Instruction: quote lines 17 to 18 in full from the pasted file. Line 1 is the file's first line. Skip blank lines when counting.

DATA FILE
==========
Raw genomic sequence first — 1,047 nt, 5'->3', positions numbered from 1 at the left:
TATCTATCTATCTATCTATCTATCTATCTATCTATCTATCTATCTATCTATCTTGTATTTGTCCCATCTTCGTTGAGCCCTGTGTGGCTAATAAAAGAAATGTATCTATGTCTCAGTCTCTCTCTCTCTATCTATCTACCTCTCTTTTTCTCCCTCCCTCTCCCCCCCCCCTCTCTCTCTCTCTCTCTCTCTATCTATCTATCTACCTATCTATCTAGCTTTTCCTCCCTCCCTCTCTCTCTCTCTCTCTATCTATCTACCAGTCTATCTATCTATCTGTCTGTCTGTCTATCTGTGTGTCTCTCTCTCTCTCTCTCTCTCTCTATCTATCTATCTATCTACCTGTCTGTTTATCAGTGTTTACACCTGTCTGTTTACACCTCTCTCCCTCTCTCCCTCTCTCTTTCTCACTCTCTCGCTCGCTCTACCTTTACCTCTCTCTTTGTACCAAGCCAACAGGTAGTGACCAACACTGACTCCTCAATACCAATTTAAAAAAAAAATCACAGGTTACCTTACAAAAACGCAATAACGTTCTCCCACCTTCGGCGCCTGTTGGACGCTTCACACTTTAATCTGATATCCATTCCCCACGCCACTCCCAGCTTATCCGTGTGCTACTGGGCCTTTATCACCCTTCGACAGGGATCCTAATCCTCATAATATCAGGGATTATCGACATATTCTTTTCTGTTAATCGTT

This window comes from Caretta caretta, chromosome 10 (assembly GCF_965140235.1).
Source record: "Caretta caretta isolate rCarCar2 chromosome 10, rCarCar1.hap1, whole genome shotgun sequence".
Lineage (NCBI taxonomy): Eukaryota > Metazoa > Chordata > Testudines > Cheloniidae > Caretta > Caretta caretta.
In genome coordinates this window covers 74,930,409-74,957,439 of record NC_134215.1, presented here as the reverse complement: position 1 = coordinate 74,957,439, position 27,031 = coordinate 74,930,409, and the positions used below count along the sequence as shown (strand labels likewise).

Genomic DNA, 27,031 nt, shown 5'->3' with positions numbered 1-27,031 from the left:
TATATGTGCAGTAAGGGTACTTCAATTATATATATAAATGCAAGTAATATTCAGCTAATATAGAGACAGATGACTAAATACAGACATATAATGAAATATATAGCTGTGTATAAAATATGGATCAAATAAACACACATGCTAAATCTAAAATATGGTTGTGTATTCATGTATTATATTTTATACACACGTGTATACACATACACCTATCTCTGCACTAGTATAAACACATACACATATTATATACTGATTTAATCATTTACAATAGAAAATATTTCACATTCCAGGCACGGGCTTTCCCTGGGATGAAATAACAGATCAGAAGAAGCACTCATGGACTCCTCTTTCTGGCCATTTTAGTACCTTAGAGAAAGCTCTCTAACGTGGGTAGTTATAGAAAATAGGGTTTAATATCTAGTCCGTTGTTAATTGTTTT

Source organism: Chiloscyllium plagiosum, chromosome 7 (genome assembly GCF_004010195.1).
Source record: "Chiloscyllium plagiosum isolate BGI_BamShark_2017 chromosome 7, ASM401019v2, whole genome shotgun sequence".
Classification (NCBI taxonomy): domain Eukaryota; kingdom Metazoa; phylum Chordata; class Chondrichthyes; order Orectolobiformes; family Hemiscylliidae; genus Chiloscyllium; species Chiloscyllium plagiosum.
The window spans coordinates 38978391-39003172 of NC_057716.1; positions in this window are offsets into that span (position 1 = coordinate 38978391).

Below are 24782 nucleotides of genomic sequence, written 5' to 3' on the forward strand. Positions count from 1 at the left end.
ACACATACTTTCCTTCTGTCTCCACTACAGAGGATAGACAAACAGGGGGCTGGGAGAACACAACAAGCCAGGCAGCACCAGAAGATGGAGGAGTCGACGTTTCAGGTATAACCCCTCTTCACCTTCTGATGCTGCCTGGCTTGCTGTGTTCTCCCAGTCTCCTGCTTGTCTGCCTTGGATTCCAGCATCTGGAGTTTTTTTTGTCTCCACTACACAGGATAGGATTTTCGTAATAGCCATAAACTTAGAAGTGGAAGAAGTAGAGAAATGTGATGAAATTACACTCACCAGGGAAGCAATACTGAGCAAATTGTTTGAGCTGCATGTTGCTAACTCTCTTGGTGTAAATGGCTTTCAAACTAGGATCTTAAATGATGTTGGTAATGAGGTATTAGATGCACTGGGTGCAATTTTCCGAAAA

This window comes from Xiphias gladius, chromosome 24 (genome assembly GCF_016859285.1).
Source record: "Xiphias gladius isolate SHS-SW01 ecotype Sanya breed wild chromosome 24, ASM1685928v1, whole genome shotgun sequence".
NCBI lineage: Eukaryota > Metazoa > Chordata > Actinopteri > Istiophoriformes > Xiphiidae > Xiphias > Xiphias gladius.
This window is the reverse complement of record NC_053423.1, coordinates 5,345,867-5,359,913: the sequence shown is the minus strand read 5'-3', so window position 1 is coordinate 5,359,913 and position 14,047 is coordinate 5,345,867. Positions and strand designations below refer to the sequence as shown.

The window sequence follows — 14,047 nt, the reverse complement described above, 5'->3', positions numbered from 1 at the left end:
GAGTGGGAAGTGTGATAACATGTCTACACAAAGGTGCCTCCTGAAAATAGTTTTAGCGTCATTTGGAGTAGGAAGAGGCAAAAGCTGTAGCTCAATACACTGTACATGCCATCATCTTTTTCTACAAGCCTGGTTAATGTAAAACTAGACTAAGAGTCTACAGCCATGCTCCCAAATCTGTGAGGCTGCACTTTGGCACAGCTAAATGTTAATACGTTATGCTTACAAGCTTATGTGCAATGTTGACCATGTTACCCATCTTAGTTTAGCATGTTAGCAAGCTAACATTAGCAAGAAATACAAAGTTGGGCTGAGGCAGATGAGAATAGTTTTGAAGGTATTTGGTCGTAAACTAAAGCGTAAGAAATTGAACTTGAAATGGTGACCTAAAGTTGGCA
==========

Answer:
NCBI lineage: Eukaryota > Metazoa > Chordata > Actinopteri > Istiophoriformes > Xiphiidae > Xiphias > Xiphias gladius.
This window is the reverse complement of record NC_053423.1, coordinates 5,345,867-5,359,913: the sequence shown is the minus strand read 5'-3', so window position 1 is coordinate 5,359,913 and position 14,047 is coordinate 5,345,867. Positions and strand designations below refer to the sequence as shown.